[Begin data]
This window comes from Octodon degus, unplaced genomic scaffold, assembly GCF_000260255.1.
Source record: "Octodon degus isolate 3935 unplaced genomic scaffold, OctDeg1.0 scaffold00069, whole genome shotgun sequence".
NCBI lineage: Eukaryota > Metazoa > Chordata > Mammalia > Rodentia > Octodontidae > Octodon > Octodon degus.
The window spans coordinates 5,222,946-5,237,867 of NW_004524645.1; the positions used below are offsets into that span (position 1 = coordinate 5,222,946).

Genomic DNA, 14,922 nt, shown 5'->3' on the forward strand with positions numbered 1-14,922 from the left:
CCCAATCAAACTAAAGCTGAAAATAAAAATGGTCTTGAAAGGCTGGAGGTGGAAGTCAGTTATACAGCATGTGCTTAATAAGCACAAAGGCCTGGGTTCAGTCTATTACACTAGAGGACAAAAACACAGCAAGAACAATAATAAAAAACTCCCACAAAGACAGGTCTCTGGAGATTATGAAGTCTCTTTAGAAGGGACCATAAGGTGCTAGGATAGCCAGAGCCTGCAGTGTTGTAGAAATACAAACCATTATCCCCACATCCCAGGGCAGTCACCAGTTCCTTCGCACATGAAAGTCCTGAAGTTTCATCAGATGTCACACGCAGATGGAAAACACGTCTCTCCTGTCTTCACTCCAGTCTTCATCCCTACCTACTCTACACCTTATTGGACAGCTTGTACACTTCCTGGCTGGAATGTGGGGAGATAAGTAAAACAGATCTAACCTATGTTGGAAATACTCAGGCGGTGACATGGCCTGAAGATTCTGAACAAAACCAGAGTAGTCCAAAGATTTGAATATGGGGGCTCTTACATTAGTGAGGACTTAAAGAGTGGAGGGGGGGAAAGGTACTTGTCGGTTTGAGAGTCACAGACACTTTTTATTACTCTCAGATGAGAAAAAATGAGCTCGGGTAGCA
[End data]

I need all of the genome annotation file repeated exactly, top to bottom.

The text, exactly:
This window comes from Octodon degus, unplaced genomic scaffold, assembly GCF_000260255.1.
Source record: "Octodon degus isolate 3935 unplaced genomic scaffold, OctDeg1.0 scaffold00069, whole genome shotgun sequence".
NCBI lineage: Eukaryota > Metazoa > Chordata > Mammalia > Rodentia > Octodontidae > Octodon > Octodon degus.
The window spans coordinates 5,222,946-5,237,867 of NW_004524645.1; the positions used below are offsets into that span (position 1 = coordinate 5,222,946).

Genomic DNA, 14,922 nt, shown 5'->3' on the forward strand with positions numbered 1-14,922 from the left:
CCCAATCAAACTAAAGCTGAAAATAAAAATGGTCTTGAAAGGCTGGAGGTGGAAGTCAGTTATACAGCATGTGCTTAATAAGCACAAAGGCCTGGGTTCAGTCTATTACACTAGAGGACAAAAACACAGCAAGAACAATAATAAAAAACTCCCACAAAGACAGGTCTCTGGAGATTATGAAGTCTCTTTAGAAGGGACCATAAGGTGCTAGGATAGCCAGAGCCTGCAGTGTTGTAGAAATACAAACCATTATCCCCACATCCCAGGGCAGTCACCAGTTCCTTCGCACATGAAAGTCCTGAAGTTTCATCAGATGTCACACGCAGATGGAAAACACGTCTCTCCTGTCTTCACTCCAGTCTTCATCCCTACCTACTCTACACCTTATTGGACAGCTTGTACACTTCCTGGCTGGAATGTGGGGAGATAAGTAAAACAGATCTAACCTATGTTGGAAATACTCAGGCGGTGACATGGCCTGAAGATTCTGAACAAAACCAGAGTAGTCCAAAGATTTGAATATGGGGGCTCTTACATTAGTGAGGACTTAAAGAGTGGAGGGGGGGAAAGGTACTTGTCGGTTTGAGAGTCACAGACACTTTTTATTACTCTCAGATGAGAAAAAATGAGCTCGGGTAGCA